With Untitled, we can sense a strong influence from Picasso’s Flute Players, in terms of forms and Cubist features typical of the Spanish master. We can also decipher the mythological influence in portraying a half-Minotaur half-Satyr, Mohasses's two favourite subject matters throughout the 1960s. Mohasses spent a great deal of time in Italy, where he is likely to have studied the Renaissance masters, in particular the work of Michelangelo Buonarroti, for he shared with Michelangelo a love of the male form and a sculptural quality in execution that is undeniable. In Untitled, the powerful torso of the Minotaur from previous paintings is left aside to portray a softer, calmer and more peaceful Satyr subject. While Picasso’s composition portrays bucolic scenes of celebration and fecundity, Mohasses’s work typically reflects loneliness, it speaks of the human condition as he saw it: solitary, anthropo-morphised as half-man, half-satyr – sexually potent in a predatory way. A beautiful example of the artist’s mythological creatures, this work reflects Mohasses’s quintessential expressionism. The upper half of the painting is oddly quiescent and calm, but the lower half invites the viewer to a different story: is there a diabolical spirit behind the innocence of the player’s demeanour? With masterful tonal gradations and a palette typical of his best works, this painting represents Mohasses’s brilliant imagination and satire.

"With a background as theatre director, Mohasses dramatizes the placement of his figures as if on a stage. His ‘set designs’ with his paintings are devised for maximum effect. The male or female torsos invade the canvas entirely.  However this feature does not reflect oppression by the ‘uber-mensch’ wielding power and superiority; rather, quite contrary to an oppressor, the magnified central figure reflects a vast loneliness and terrible brokenness.  This human figure closes in on us, until it is up close – so close that it speaks to us with details of its skin, flesh, blood, of today's fractured human being that no longer belongs anywhere. His horizons speak of a nameless land that hosts the presence of people in different poses: sitting or lying down, solitary or mingling with others, depressed or incensed, flaunting or irrelevant.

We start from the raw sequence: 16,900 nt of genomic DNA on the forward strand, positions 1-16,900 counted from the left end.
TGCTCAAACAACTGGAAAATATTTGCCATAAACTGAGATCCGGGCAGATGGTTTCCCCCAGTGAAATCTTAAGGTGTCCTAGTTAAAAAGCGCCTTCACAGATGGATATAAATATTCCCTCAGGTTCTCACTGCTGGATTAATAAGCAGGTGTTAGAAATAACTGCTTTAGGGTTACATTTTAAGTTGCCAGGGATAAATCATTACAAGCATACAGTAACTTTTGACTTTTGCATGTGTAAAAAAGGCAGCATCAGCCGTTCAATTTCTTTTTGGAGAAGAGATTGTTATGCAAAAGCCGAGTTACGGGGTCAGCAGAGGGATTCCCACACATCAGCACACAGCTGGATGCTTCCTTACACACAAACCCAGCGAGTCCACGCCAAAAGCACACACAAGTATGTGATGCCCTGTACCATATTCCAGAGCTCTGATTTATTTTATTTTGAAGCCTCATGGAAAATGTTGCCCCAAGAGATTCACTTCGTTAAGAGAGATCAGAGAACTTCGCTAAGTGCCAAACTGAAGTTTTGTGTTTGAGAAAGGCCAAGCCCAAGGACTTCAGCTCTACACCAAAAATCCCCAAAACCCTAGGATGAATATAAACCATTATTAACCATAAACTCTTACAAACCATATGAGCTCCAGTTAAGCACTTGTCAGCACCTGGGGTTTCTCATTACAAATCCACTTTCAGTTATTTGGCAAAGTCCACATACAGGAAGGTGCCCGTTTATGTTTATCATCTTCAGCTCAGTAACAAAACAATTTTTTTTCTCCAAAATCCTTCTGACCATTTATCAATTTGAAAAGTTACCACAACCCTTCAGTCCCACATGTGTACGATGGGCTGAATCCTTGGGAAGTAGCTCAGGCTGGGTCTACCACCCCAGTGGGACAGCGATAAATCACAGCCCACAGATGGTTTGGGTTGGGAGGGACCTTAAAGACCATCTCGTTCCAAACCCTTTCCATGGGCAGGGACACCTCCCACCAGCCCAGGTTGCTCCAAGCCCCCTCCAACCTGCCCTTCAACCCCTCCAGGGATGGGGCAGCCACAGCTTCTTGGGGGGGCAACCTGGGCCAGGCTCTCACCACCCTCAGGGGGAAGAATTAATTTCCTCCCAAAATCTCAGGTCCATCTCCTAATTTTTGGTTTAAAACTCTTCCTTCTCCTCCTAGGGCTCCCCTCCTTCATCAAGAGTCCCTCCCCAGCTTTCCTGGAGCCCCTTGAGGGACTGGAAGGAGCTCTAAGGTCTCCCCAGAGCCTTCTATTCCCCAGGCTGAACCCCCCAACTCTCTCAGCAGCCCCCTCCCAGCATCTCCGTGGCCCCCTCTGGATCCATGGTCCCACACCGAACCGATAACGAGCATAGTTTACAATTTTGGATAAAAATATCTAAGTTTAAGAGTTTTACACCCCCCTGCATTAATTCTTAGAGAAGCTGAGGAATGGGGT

In his paintings, first we see solitary figures from the depths of early mythology to the present day, then we witness the appearance of pairs and dualistic themes; next, there are robot-like figures that fare enslaved to machinery – in certain places controlling it, in others at its mercy. The artist’s method is to inflate the situation into a meaningful expressionism – where human figures, birds, and other creatures are constructed as a unit, in a mathematically symmetrical way, with geometric proportions  within simplified compositions of defined planes, lines and tonal proximity. The theatre director in him steps beyond the temporal and frees himself from me, space, species and their limitations; he is freed of compass-points and specificities. Yet through his artistic genius, the figures appear more alive and universal than reality, away from social and moral contracts, from ties of nationality, identity and destiny – part of that freedom which only art can supply. This space however, is not a romantic one. His human figures that have travelled from mythology to the present with life, pain, anguish and weariness; they are broken, and their fragile being trapped as they strive desperately to regain the comfort that was their right but of which they have been robbed."

Extract from the article by Javad Mojaabi, from Ninety Years of Innovation in Iranian Art History, 2014